Theresa May is facing the prospect of a fresh Brexit rebellion from hardline Tory MPs in a key Commons vote on the Prime Minister’s EU withdrawal stance.

As MPs again vote on Brexit options on Thursday, Eurosceptic Conservatives are threatening to oppose the government’s motion.

Tory critics insist the motion effectively means the PM is abandoning a no-deal exit option.

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Boris Johnson has waded into the row over John McDonnell’s criticism of Winston Churchill…

 


Labour has used its latest party political broadcast to blame the Conservatives for the deaths of 120,000 people that it says are linked to austerity

 

 

 


John McDonnell has risked deepening divisions in Labour’s top team by admitting a general election is “unlikely”.

 

The shadow chancellor backed Sir Keir Starmer, the shadow Brexit secretary, who said on Tuesday that pushing for a general election was no longer a “credible option”.

 

That claim prompted a rebuke from Jeremy Corbyn’s team, with the Labour leader’s spokesman insisting that triggering an election remained the “preferred option”.

 

But asked whether he agreed with Sir Keir, Mr McDonnell told a Politico event: “We’re still in the hope of a general election, but it’s unlikely, so, yeah, I think [he is].”

 

That is unlikely to go down well with Mr Corbyn’s team…


MPs will vote tonight on whether to agree to give Theresa May more time for Brexit talks with the EU.

 

The motion says further time is needed to secure concessions on the backstop, which Ms May believes will be enough to win parliament’s backing for her Brexit deal.

 

But the prime minister is facing the prospect of another defeat, with Eurosceptic MPs set to either abstain or vote against the government motion because they say it rules out a no-deal Brexit.

 

In reality, the vote is largely symbolic, with Ms May likely to carry on regardless in a bid to secure changes that Brussels insists are impossible…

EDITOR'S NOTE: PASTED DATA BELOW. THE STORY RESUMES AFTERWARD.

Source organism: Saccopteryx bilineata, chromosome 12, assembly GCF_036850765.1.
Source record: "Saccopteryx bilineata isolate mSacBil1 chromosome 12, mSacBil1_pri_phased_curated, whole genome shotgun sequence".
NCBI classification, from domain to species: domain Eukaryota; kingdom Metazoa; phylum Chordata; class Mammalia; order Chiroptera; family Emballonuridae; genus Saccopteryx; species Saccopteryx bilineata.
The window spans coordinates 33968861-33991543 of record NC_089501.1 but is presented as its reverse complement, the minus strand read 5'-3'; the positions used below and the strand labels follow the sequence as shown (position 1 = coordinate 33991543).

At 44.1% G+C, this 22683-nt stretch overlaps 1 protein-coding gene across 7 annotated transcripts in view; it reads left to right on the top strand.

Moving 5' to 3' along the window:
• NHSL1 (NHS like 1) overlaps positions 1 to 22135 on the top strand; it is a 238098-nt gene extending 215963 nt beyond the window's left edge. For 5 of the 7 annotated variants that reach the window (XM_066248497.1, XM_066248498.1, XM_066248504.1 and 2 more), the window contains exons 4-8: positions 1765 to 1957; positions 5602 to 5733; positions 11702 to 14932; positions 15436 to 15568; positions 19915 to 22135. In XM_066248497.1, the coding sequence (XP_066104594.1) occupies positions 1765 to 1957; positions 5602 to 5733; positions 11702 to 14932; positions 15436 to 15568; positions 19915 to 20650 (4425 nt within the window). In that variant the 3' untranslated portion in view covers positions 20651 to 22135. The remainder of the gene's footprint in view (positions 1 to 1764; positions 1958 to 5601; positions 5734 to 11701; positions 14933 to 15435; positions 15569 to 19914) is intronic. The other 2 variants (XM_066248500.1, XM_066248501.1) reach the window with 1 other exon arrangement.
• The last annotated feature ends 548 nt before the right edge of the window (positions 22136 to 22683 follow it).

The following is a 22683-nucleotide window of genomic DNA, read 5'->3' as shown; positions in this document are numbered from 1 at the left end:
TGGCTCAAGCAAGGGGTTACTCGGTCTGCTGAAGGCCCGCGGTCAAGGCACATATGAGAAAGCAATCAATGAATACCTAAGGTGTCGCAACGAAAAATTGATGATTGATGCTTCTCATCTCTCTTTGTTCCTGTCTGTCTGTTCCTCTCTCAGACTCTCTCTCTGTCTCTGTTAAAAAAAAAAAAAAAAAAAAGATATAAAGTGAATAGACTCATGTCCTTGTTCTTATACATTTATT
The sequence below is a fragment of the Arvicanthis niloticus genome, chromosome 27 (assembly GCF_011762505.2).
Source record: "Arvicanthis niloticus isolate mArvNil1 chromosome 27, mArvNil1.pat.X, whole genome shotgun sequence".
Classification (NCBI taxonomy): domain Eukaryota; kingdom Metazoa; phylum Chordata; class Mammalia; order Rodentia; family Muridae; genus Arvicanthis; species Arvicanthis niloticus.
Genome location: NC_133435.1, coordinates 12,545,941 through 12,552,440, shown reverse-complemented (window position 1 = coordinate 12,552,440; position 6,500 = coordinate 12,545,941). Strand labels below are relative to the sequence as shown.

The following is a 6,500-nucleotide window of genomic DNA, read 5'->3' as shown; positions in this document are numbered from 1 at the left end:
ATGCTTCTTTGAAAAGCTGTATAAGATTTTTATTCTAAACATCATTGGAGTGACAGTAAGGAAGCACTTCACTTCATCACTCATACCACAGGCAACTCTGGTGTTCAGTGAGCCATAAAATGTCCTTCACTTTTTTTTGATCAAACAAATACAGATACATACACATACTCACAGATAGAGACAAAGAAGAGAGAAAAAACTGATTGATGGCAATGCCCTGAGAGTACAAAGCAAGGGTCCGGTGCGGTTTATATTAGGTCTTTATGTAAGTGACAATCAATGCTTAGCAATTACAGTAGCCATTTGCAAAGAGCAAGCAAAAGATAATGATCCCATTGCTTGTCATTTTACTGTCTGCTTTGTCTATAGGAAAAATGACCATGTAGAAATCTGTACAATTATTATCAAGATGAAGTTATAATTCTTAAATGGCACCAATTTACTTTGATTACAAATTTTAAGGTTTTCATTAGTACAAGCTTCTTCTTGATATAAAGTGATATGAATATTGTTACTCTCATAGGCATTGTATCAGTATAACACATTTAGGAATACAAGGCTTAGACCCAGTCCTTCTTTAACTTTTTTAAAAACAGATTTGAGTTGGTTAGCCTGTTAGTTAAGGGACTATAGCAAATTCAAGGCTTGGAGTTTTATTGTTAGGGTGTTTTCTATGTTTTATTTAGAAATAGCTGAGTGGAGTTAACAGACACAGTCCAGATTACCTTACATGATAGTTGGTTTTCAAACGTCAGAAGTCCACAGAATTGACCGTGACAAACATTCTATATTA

Welcome to today’s live coverage from Westminster.

The latest showdown comes as European Council president Donald Tusk expressed frustration at a lack of progress in London.

He tweeted: “No news is not always good news. EU27 still waiting for concrete, realistic proposals from London on how to break Brexit impasse.”

And Dutch PM Mark Rutte told the Financial Times the Netherlands is already benefiting from businesses relocating from a “diminished” Britain.

In a bid to keep lines open with EU leaders, Ms May spoke with French president Emmanuel Macron and Romanian president Klaus Iohannis on Wednesday evening.

But she faces an immediate threat in the Commons as Tory Brexiteers have expressed concern at the thrust of part of the Government motion.

Many back the fact it reiterates support for the direction agreed on January 29, when MPs supported an amendment authorising Ms May to return to Brussels to renegotiate the controversial Irish backstop.

But members of the backbench European Research Group (ERG) say that it effectively endorses another amendment approved by MPs that day, which rules out no-deal but is not binding on the Government.

Though Ms May is expected to be able to weather a defeat on the Government motion, such an outcome would be embarrassing as she seeks to get the EU to agree to changes regarding withdrawal proposals.


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